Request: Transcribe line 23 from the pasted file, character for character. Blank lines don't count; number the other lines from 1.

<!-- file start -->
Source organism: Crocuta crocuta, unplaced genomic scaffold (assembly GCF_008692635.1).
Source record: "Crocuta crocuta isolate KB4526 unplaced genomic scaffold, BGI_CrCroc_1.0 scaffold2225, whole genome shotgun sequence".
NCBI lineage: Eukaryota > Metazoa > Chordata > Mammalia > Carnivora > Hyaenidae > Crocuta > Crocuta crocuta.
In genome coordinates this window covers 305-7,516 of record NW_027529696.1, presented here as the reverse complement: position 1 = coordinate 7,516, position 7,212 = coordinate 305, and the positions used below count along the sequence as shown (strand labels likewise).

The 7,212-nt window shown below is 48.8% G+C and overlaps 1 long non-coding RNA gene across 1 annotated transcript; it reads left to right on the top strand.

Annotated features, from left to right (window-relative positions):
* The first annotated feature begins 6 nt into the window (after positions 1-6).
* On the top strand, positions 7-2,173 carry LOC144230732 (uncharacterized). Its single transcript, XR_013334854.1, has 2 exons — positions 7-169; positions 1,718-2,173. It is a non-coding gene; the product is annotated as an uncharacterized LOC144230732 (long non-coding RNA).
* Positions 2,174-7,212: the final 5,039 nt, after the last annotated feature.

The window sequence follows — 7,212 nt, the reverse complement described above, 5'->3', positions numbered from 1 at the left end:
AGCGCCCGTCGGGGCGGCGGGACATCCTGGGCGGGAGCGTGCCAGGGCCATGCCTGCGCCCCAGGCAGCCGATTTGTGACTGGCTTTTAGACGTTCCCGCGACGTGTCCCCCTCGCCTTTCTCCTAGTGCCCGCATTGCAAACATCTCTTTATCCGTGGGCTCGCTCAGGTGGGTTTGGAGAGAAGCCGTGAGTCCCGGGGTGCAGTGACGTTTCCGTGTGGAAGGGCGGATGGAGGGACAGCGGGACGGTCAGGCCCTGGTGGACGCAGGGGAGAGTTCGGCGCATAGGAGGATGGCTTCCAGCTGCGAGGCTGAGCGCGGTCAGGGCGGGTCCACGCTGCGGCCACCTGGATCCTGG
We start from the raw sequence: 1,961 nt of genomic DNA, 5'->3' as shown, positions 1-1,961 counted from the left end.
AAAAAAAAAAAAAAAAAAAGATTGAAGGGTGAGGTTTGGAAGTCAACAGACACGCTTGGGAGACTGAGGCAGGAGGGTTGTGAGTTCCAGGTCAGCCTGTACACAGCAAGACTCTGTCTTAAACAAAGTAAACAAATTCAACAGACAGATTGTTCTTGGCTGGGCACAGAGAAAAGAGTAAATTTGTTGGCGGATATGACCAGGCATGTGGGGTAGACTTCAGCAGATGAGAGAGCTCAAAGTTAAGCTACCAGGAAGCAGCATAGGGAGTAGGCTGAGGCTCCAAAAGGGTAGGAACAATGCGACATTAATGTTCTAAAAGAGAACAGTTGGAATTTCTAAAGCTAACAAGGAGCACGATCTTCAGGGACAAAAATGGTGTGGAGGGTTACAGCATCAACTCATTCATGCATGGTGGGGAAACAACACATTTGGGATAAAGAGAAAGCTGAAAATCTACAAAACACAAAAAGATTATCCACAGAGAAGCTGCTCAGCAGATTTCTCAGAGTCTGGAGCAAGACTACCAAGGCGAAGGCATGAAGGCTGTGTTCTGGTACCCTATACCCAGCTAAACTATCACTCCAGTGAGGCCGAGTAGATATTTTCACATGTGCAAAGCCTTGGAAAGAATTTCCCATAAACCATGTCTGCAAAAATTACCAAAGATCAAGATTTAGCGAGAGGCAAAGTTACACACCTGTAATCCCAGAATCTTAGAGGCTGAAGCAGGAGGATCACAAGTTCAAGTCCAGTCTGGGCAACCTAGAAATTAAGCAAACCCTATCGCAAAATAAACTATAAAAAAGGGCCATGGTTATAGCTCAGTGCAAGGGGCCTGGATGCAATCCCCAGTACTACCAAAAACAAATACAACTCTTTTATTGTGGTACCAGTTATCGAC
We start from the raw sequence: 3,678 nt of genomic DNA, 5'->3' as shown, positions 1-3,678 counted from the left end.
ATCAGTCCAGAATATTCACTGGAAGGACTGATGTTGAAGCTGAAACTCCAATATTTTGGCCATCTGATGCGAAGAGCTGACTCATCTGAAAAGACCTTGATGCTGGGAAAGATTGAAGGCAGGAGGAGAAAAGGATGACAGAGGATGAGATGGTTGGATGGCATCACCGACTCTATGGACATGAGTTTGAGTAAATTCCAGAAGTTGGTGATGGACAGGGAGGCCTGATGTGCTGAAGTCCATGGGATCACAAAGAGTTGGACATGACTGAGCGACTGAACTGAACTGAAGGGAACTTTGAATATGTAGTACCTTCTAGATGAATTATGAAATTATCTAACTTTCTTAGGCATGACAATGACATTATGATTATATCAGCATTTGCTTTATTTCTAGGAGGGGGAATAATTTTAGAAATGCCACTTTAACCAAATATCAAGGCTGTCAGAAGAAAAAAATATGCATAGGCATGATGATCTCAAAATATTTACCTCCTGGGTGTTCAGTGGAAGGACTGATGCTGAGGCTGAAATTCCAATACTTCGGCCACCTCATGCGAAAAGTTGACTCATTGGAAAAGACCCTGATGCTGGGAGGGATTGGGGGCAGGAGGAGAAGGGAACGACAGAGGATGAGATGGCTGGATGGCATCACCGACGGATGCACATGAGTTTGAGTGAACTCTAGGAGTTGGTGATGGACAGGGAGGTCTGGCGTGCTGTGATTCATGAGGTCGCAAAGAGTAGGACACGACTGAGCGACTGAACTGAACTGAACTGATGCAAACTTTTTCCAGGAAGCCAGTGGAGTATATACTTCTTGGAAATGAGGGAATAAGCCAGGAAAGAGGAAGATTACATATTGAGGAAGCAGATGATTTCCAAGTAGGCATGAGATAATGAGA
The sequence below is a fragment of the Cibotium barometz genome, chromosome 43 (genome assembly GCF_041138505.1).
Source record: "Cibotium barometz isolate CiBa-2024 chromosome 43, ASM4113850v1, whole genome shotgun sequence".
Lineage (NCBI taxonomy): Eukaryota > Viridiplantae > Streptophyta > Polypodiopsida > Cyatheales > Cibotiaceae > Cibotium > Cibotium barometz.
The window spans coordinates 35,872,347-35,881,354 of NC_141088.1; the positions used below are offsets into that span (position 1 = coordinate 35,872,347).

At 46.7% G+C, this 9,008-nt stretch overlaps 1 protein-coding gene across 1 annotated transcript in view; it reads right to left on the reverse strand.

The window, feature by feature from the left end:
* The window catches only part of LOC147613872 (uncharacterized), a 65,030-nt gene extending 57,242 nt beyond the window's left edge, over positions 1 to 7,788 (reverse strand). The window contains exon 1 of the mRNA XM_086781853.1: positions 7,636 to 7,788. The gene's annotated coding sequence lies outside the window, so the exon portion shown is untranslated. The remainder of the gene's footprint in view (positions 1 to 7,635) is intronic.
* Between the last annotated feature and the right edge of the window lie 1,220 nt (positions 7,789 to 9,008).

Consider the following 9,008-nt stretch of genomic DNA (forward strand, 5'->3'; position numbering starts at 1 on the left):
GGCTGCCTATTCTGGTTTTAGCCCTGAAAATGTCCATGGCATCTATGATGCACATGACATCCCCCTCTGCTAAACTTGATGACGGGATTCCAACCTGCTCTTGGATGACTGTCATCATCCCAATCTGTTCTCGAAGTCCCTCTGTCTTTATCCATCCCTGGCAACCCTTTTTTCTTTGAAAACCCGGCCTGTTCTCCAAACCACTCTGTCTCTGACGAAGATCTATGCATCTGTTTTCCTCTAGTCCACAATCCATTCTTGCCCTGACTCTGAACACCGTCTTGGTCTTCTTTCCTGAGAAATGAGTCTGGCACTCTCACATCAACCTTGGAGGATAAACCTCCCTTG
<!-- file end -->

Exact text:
* Between the last annotated feature and the right edge of the window lie 1,220 nt (positions 7,789 to 9,008).